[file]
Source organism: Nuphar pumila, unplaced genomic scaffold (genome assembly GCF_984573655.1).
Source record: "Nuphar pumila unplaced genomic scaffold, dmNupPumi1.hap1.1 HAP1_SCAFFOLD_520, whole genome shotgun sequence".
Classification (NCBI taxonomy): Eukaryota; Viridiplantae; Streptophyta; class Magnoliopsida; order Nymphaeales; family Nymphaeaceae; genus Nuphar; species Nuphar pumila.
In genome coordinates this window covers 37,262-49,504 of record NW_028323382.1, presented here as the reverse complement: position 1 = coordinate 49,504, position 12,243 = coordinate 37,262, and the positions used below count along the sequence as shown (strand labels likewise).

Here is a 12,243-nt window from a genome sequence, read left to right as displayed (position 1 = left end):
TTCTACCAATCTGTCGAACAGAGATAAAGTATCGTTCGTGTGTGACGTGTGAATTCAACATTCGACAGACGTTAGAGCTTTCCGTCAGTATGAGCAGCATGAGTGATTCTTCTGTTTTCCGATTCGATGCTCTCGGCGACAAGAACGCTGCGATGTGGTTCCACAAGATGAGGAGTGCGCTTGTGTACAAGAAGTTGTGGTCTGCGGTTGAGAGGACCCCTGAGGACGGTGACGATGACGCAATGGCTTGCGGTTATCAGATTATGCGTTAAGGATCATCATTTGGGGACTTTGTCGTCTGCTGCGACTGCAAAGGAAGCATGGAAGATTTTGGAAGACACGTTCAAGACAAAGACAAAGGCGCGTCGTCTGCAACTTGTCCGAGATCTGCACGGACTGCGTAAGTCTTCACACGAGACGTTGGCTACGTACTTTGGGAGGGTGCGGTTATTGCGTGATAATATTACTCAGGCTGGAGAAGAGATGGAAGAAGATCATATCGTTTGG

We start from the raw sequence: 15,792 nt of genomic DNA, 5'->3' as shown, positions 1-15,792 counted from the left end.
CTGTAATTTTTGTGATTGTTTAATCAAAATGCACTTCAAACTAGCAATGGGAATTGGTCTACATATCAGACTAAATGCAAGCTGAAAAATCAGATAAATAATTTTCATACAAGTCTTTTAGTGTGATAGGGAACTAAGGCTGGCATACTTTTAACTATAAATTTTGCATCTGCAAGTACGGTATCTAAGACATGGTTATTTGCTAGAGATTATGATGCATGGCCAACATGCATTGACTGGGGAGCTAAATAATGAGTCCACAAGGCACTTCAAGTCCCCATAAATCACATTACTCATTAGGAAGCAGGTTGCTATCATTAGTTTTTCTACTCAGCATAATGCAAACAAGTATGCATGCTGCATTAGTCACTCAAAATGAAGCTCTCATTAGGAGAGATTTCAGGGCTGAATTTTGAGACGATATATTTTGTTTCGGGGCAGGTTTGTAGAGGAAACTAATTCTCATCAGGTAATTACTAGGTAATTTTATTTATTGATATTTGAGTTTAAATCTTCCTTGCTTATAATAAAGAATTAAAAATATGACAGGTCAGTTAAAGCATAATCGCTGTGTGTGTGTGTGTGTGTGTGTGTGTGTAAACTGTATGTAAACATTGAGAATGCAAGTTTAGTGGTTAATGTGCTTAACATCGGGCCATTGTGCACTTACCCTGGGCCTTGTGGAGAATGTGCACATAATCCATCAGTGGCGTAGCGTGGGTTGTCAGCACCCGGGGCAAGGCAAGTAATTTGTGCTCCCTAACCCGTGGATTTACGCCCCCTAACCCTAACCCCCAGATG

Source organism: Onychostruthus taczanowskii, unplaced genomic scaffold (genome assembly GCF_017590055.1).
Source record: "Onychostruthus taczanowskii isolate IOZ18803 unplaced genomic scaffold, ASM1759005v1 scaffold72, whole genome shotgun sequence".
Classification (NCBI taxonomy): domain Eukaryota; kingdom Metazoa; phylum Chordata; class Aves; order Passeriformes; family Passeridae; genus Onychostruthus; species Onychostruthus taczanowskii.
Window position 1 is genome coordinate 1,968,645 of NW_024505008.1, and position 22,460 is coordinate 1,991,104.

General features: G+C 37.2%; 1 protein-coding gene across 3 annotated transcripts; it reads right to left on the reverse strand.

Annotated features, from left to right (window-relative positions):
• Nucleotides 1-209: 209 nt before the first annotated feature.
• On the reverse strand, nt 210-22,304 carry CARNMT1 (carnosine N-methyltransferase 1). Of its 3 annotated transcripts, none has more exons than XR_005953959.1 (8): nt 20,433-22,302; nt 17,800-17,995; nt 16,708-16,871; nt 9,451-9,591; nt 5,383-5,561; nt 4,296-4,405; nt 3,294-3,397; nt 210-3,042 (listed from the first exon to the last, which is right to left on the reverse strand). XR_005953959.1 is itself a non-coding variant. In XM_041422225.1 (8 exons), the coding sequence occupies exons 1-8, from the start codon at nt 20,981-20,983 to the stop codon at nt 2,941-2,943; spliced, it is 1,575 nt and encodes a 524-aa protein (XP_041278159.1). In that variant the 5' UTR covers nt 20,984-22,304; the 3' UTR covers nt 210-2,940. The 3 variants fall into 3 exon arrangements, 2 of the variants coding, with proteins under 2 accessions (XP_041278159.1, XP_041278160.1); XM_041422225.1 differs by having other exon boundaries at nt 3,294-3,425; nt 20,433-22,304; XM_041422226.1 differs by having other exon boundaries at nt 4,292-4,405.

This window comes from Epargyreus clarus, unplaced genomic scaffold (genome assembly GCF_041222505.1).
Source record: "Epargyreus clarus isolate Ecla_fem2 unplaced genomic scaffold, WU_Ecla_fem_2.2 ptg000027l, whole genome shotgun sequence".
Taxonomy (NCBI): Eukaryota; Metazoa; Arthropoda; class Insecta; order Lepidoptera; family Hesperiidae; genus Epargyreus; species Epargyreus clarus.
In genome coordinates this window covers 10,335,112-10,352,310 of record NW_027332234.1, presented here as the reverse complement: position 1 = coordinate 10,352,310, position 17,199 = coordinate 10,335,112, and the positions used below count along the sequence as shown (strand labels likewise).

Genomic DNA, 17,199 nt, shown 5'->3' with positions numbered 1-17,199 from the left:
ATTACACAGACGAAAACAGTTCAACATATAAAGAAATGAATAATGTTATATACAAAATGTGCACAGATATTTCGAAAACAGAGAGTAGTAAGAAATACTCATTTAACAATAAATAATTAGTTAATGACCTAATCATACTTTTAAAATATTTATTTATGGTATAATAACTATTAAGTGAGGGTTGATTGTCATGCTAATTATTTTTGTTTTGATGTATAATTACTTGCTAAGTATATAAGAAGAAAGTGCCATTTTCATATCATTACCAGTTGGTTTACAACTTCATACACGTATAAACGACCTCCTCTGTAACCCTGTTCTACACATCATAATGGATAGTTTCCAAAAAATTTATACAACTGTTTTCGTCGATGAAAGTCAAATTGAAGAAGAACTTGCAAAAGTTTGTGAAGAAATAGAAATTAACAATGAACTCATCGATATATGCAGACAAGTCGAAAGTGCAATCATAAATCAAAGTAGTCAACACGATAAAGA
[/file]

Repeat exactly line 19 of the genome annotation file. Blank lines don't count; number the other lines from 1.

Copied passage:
Taxonomy (NCBI): Eukaryota; Metazoa; Arthropoda; class Insecta; order Lepidoptera; family Hesperiidae; genus Epargyreus; species Epargyreus clarus.